Adapted by legendary satirical screenwriter Paddy Chayefsky (Network, The Hospital) from William Bradford Huie’s popular novel, Arthur Hiller’s The Americanization of Emily offers a scathing critique of the military establishment, war, and its pervasive glorification. Arguing that international conflicts are neither noble nor inevitable, Hiller’s 1964 anti-war satire created some controversy thanks to its portrait of lascivious, drunken, egomaniacal military bigwigs and its elevation of James Garner’s Charlie Madison, a self-described “practicing coward,” as its hero. Madison is a “dog robber” whose job requires him to pimp women, booze, and culinary delicacies for his corrupt, hypocritical superiors stationed in London on the eve of D-Day, and what he finds really appealing about his cushy post is that it keeps him from the front lines where, years earlier, he decided that dying in battle was a foolish fate better suited for those who believed in doing “the right thing.” Madison’s U.S.-bred egotism and consumerism-laced cockiness both repulses and fascinates his driver Emily (Julie Andrews, in only her second screen role), a British war widow with a romantic penchant for falling in love with soldiers shortly before they ship out to certain death. Yet the two fall hopelessly in love despite their squabbling about the righteousness of war, an argument in which Madison takes the side of self-interest and Emily that of altruism.
Though a bit overstuffed with long-winded speeches, Chayefsky’s scabrously funny script brims with snappy, crackling dialogue, from Madison casually telling someone on the phone “Hey, these Russians still like their women short, fat, and reactionary” to characters’ repeated references to the Normandy Invasion as a “balloon…about to go up” and “The Big Show.” Madison eventually finds himself in a predicament when his boss, admiral William Jessup (Melvyn Douglas), decides (during a bout of “cracking up”) that the Navy can only prevent itself from being marginalized by making sure a sailor is the first man to die on Omaha Beach, and assigns Madison and his best friend Bus (James Coburn), a gung-ho lieutenant commander and wanton ladies man, to make a film of this historic, heroic death. Repulsed by this “matter of Naval public relations,” a task Jessup contends is important because it’s “the essence of military structure, the inviolability of command,” Madison attempts to finagle his way out of this foolhardy mission, and his rebellion is fueled by a conviction that war is a staged, man-made affair (not unlike a movie) motivated less by necessity than by misguided visions of warfare as an arena in which men prove their gallantry. As Madison tells Emily’s mother, “It’s not war that’s insane; it’s the morality of it.”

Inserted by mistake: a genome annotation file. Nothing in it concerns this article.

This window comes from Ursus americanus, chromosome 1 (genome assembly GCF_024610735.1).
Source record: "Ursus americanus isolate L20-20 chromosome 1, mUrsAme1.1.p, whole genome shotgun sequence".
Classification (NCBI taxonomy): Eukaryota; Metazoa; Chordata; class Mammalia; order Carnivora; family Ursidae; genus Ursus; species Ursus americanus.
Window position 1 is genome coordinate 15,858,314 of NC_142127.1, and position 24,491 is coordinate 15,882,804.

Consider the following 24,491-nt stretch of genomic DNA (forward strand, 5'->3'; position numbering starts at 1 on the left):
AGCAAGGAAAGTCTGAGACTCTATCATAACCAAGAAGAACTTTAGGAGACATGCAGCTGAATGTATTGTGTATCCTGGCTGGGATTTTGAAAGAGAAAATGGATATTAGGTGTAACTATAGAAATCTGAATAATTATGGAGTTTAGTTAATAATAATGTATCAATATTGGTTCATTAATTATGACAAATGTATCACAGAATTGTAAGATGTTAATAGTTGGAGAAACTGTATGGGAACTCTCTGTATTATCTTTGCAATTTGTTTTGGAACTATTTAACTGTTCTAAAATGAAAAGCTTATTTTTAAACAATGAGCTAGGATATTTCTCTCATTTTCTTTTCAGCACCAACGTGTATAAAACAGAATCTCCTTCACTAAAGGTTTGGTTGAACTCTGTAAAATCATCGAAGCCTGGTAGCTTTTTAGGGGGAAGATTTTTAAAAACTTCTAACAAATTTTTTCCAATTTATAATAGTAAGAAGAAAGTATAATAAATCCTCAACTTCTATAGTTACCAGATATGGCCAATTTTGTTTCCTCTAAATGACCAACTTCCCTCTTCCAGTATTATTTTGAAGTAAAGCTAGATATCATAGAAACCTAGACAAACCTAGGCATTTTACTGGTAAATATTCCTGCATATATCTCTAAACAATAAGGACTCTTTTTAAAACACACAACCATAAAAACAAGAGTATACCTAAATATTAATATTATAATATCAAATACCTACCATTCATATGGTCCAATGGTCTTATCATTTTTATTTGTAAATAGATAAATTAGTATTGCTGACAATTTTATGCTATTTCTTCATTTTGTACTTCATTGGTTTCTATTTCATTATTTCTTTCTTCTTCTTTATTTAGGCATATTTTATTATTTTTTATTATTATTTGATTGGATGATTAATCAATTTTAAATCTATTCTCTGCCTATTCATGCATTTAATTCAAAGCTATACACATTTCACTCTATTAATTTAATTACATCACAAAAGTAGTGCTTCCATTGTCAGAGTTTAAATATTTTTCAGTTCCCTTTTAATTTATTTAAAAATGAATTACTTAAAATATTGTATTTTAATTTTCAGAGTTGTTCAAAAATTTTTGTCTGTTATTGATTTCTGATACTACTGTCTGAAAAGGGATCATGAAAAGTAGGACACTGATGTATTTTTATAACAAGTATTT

Unfortunately, this line of reasoning, while certainly containing some truth, is ill suited to the film’s setting on the cusp of WWII, a just campaign to defeat global fascism that wasn’t merely concocted by crazed, loutish military officials. Hiller and Chayefsky never fully reconcile their frequently spot-on criticism of the armed forces (and combat) with the fact that fighting Hitler was both justified and essential, and this disconnect is further felt in the opposites-attract romance between Madison and Emily, which produces some wonderful moments, including Madison’s Hershey bar kiss-off to Emily before flying to Normandy, but seems more than a bit far-fetched. Still, The Americanization of Emily‘s wry, sardonic take on the absurdity of war (an attitude that would later inform M*A*S*H and Catch-22) is kept afloat by its sterling leads, who manage to smoothly balance frivolous farce with a measure of sobering poignancy. Having recently hit it big with Mary Poppins (and poised to star in The Sound of Music the following year), Andrews conveys an adult maturity unseen in her iconic family-friendly blockbusters, smoothly preventing her cuteness from undermining her character’s fear and anxiety over loving a rascal. And in a role tailor-made for his handsome, roguish charm, Garner—exhibiting a deft comedic touch during moments such as Madison’s yellowbellied conduct on Omaha Beach—turns his mischievous scalawag into an amusing symbol of the integrity found in spinelessness.